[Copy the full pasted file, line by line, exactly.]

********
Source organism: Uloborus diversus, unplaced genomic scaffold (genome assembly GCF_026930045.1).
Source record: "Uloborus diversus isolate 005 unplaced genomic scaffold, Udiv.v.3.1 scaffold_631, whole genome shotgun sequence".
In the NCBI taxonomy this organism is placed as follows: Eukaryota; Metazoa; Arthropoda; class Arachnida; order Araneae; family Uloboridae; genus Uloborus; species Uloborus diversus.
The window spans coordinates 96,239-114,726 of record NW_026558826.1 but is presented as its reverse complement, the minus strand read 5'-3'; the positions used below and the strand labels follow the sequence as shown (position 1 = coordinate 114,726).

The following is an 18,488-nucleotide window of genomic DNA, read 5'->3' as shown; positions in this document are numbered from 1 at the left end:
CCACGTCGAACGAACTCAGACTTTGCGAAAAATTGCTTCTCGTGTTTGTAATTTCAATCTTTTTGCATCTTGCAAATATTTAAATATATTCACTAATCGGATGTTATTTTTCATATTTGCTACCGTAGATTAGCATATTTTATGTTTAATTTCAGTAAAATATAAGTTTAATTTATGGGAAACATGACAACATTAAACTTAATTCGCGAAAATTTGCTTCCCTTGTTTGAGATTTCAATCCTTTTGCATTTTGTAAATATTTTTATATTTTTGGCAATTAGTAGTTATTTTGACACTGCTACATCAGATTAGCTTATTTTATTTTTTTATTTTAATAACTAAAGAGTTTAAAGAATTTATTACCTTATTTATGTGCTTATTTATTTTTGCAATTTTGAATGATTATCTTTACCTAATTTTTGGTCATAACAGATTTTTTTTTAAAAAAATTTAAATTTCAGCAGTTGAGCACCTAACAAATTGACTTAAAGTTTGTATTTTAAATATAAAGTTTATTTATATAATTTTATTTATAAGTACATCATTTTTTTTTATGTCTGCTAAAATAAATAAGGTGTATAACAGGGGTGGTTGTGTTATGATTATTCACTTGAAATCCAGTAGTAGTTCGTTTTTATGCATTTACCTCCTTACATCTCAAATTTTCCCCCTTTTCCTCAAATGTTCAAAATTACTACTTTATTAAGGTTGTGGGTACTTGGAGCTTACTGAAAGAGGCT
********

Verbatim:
Source organism: Uloborus diversus, unplaced genomic scaffold (genome assembly GCF_026930045.1).
Source record: "Uloborus diversus isolate 005 unplaced genomic scaffold, Udiv.v.3.1 scaffold_631, whole genome shotgun sequence".
In the NCBI taxonomy this organism is placed as follows: Eukaryota; Metazoa; Arthropoda; class Arachnida; order Araneae; family Uloboridae; genus Uloborus; species Uloborus diversus.
The window spans coordinates 96,239-114,726 of record NW_026558826.1 but is presented as its reverse complement, the minus strand read 5'-3'; the positions used below and the strand labels follow the sequence as shown (position 1 = coordinate 114,726).

The following is an 18,488-nucleotide window of genomic DNA, read 5'->3' as shown; positions in this document are numbered from 1 at the left end:
CCACGTCGAACGAACTCAGACTTTGCGAAAAATTGCTTCTCGTGTTTGTAATTTCAATCTTTTTGCATCTTGCAAATATTTAAATATATTCACTAATCGGATGTTATTTTTCATATTTGCTACCGTAGATTAGCATATTTTATGTTTAATTTCAGTAAAATATAAGTTTAATTTATGGGAAACATGACAACATTAAACTTAATTCGCGAAAATTTGCTTCCCTTGTTTGAGATTTCAATCCTTTTGCATTTTGTAAATATTTTTATATTTTTGGCAATTAGTAGTTATTTTGACACTGCTACATCAGATTAGCTTATTTTATTTTTTTATTTTAATAACTAAAGAGTTTAAAGAATTTATTACCTTATTTATGTGCTTATTTATTTTTGCAATTTTGAATGATTATCTTTACCTAATTTTTGGTCATAACAGATTTTTTTTTAAAAAAATTTAAATTTCAGCAGTTGAGCACCTAACAAATTGACTTAAAGTTTGTATTTTAAATATAAAGTTTATTTATATAATTTTATTTATAAGTACATCATTTTTTTTTATGTCTGCTAAAATAAATAAGGTGTATAACAGGGGTGGTTGTGTTATGATTATTCACTTGAAATCCAGTAGTAGTTCGTTTTTATGCATTTACCTCCTTACATCTCAAATTTTCCCCCTTTTCCTCAAATGTTCAAAATTACTACTTTATTAAGGTTGTGGGTACTTGGAGCTTACTGAAAGAGGCT